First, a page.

OUTLANDISH platform boots worn by Sir Elton John and AC/DC guitarist Angus Young's velvet schoolboy outfit will be among hundreds of items on display when the Hard Rock Cafe opens in Glasgow this month.

The company behind the international chain is in the process of transforming the A-listed former Athenaeum Theatre in Buchanan Street into its latest venture.

Hard Rock Cafes around the world are known for displaying items belonging to some of the world's superstars.

As well as Sir Elton's shoes and Young's outfit, the Glasgow venue will also feature a snakeskin jacket belonging to Keith Richards, which was worn by the Rolling Stone during the 1978 Some Girls tour.

A silk suit worn by Rod Stewart will also be on show, as well as E-Street band saxophonist Clarence Clemons' bagpipes and kilt.

Scottish artists included in the list of memorabilia include pieces from Primal Scream, Amy Macdonald, Alex Harvey, KT Tunstall, the Bay City Rollers, Big Country, The Beatles' original bassist Stuart Sutcliffe, Al Stewart and Donovan.

Hard Rock bosses say its innovative technology will be reflected throughout the indoor and outdoor dining areas of the multi-level building.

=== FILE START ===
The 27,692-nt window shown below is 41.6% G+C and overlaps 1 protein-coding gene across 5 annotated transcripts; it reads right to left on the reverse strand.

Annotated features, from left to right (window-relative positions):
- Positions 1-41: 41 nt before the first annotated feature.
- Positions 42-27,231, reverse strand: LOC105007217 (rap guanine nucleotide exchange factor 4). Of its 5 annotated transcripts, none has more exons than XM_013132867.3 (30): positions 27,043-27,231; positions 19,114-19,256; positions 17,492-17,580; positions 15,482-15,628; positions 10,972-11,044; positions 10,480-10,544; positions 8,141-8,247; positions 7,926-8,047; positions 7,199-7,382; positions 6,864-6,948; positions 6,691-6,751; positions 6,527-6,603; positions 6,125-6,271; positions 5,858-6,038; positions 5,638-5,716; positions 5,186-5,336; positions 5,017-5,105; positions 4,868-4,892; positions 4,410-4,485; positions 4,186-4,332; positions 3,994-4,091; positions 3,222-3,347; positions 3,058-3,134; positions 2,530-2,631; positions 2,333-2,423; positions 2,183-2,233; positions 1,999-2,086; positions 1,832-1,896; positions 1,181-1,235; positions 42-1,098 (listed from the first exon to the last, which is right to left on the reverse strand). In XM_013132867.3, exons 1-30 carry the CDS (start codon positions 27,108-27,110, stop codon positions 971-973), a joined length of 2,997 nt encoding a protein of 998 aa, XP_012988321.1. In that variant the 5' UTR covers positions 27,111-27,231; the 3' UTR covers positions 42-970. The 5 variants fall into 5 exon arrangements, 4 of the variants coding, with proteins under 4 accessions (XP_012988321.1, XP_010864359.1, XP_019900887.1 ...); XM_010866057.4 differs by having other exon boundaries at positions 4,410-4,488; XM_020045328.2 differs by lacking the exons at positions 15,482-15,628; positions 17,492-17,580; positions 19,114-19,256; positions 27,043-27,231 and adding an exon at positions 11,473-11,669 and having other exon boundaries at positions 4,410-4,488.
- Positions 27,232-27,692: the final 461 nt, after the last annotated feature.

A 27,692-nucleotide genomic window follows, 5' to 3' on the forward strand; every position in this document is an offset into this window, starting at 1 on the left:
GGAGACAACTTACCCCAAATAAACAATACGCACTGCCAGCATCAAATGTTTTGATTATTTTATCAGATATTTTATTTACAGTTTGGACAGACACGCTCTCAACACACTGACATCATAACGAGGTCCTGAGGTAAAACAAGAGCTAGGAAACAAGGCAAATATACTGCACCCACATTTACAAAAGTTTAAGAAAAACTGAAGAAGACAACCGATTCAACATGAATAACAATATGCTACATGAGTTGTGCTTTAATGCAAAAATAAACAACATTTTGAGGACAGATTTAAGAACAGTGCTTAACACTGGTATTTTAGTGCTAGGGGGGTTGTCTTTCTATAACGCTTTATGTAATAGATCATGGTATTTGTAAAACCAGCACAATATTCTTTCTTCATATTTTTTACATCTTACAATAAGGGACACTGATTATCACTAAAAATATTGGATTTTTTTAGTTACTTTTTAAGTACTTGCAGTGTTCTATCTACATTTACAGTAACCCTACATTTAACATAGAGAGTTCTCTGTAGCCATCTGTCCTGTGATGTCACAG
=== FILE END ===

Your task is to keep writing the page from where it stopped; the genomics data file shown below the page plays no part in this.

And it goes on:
It will have what is known as a Rock Wall Solo, an interactive touch wall with technology that allows fans to explore the world's greatest rock 'n' roll collection and virtually tour the company's venues around the world.

The cafe will also have a music stage for live weekly events and a merchandise filled Rock Shop.

Hard Rock has not yet announced the official opening date for its Glasgow venue.

The firm has 174 venues in 54 countries, including 138 cafes, 17 hotels and seven casinos.

The first cafe opened in London in the 1970s and Eric Clapton, who was one of its first high-profile visitors, donated his red Fender guitar, which was hung on the wall above his favourite seat.

The Athenaeum Theatre was opened in 1893 to "provide a source of mental cultivation, moral improvement and delightful recreation to all classes."

Its school of music developed into the Scottish National Academy of Music in 1929, later becoming the Royal Scottish Academy Of Music And Drama.